The solid balance of military power in Abyan – which is the home governorate of President Hadi – has not allowed any side to impose its absolute will. The STC has generally maintained a defensive strategy while launching occasional counterattacks, one of which resulted in the capture of Brigadier-General Saif al-Qufaish, commander of the 115th Infantry Brigade. However, the STC forces mostly prefer trench warfare in order not to be exposed to government artillery. Meanwhile, government forces have undertaken ground attacks on a daily basis, with little progress to show for it.
The confrontation has also seen both sides rush to mobilize forces to the frontlines in an effort to tip the scales. The government has relied on a combination of southern forces expelled from Aden during the last round of fighting in 2019 – the 1st, 3rd and 4th Presidential Protection Brigades and the 39th Armored Brigade – along with military forces based in Shoqra, and in Ataq in neighboring Shabwa governorate. These forces were supported by northern military forces from the Yemeni army that came from Marib, including the 159th Brigade commanded by Seif al-Shadadi and others commanded by Saad bin Maaily.
The government also has brought in additional battalions from the first military zone in Sayoun, Hadramawt, drawing the south’s largest governorate into the fray. The redeployment pushed the STC’s command in Hadramawt to hint at resorting to “popular resistance” to cut the supply lines between Hadramawt and Abyan. In response, Hadramawt’s governor, Faraj Bahsani, shifted closer to the pro-Hadi camp while government Interior Minister Ahmed Maysari ordered the dismissal of the security director along Hadramawt’s coast, who is affiliated with the STC and UAE.
After battles erupted in Abyan, STC president Aiderous al-Zubaidi called in a televised speech for a “general mobilization to defend the South.” STC reinforcements arrived from Lahj, Aden and Al-Dhalea, primarily the 3rd and 5th Support Brigades and the Thunderbolt Brigade, in addition to the 1st Mountain Infantry Brigade from Aden led by Abu Taher Al-Bayshi, and Shabwani Elite forces that had been expelled from Shabwa during 2019 fighting with pro-Hadi forces. Later on, military units from the Giants Brigades, which played a leading role in the 2018 coastal offensive culminating in the battle for Hudaydah, also joined the STC force. The current fighting has turned into a battle of narratives: The STC depicts it as a conflict between the North and the South; the government calls it a legitimate battle against separatist rebels; and another faction within the government views it as an internal southerner vs southerner dispute.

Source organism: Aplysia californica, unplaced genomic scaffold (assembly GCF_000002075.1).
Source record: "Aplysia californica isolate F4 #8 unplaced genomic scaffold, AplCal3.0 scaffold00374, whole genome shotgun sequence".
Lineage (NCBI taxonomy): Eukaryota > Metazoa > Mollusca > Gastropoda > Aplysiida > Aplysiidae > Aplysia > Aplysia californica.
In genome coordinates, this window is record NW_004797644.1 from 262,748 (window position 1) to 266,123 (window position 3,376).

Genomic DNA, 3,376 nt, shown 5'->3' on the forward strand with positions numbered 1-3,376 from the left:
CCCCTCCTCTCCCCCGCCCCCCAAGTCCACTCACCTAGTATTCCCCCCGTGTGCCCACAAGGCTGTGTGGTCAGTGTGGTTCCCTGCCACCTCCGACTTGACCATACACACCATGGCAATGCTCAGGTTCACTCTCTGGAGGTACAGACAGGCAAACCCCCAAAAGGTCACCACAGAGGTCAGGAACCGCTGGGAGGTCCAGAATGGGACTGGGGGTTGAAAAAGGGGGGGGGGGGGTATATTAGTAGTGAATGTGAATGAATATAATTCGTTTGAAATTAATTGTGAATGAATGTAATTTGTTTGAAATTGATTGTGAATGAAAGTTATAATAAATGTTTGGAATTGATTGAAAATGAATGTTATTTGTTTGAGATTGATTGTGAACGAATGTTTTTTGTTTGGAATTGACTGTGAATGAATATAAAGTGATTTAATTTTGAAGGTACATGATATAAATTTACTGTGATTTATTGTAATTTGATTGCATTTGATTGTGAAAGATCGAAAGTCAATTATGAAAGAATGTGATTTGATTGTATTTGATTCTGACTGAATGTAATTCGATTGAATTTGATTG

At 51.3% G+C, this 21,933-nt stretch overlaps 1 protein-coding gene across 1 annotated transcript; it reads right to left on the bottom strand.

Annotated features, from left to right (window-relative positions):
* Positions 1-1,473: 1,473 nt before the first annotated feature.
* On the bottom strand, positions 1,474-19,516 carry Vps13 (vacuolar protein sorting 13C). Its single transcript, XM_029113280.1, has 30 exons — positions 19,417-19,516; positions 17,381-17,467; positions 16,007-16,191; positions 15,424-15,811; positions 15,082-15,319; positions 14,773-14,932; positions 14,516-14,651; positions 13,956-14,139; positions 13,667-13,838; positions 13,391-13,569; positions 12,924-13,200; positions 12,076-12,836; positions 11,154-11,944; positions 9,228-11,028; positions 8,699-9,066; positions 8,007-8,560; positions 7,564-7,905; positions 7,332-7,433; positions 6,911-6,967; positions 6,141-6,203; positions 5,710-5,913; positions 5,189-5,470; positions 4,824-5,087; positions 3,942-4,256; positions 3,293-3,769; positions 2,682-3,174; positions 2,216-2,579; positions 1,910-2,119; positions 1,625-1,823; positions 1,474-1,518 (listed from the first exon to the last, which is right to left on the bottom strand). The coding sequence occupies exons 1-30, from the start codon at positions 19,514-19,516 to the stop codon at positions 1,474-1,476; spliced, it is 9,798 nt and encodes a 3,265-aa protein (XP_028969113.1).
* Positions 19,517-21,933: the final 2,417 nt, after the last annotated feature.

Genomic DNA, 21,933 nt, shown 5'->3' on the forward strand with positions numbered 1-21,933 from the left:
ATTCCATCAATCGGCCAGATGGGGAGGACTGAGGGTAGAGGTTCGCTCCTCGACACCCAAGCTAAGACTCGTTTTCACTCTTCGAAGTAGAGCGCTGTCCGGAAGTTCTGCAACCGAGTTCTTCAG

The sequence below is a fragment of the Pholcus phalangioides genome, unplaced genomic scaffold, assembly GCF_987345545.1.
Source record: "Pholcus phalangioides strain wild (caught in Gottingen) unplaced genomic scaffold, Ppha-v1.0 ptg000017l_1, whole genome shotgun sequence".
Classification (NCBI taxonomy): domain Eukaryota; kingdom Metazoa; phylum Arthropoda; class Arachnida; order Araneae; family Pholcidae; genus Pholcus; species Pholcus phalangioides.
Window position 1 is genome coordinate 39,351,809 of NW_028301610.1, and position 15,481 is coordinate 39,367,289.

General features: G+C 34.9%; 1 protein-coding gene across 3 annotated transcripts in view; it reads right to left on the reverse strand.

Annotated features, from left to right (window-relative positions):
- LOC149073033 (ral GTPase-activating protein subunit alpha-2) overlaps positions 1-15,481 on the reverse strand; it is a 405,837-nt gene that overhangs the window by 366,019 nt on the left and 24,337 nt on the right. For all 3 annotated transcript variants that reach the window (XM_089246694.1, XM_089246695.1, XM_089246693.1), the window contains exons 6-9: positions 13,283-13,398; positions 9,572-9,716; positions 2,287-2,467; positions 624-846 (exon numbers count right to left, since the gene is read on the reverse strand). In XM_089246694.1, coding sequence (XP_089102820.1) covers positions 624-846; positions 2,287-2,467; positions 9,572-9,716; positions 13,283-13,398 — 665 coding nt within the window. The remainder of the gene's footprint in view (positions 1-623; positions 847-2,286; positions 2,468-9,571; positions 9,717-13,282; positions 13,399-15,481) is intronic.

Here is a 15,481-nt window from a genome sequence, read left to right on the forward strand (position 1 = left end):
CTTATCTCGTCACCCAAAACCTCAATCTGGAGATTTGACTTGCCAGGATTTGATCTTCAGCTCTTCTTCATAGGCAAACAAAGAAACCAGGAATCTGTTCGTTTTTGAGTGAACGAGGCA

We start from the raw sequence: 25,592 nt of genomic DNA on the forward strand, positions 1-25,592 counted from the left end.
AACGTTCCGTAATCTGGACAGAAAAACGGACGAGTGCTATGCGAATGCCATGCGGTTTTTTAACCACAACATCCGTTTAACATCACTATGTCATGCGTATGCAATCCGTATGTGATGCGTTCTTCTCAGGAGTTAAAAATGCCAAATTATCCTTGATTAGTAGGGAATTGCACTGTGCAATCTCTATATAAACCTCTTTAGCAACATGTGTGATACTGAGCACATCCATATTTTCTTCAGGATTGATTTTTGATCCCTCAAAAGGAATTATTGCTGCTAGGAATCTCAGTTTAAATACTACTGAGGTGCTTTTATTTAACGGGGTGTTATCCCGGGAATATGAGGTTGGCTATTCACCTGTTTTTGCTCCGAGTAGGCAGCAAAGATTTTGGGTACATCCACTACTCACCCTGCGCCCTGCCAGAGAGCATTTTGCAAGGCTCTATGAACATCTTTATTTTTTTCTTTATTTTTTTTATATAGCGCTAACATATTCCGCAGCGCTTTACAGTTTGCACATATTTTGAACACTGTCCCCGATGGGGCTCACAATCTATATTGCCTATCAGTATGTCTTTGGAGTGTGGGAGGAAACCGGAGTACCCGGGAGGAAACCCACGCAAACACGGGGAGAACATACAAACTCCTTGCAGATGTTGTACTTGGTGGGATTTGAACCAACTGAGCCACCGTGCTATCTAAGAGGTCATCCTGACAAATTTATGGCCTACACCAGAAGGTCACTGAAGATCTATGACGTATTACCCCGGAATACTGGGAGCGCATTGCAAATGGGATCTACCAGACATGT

The Yemeni government’s offensive in Abyan was, on the one hand, a tactical maneuver within the framework of the Riyadh Agreement in which it received an “orange light” from Saudi Arabia to push back against the STC’s self-rule pursuit and punish it for pressuring government loyalists in Socotra and Hadramawt. At the same time, hardliners within the government have argued that capturing Zinjibar and advancing toward Aden would impose a beneficial new fait accompli in the south. Doing so may ignite wider war and collapse the Riyadh Agreement, two Saudi red lines hardliners view as worth breaching to end the STC’s challenge for authority. For the STC, declaring self-rule had the tactical purpose of forcing Saudi Arabia to pressure the Yemeni government into cooperating with the implementation of the Riyadh Agreement. In terms of long-term strategy, it also could serve its broader goal of building an independent southern state.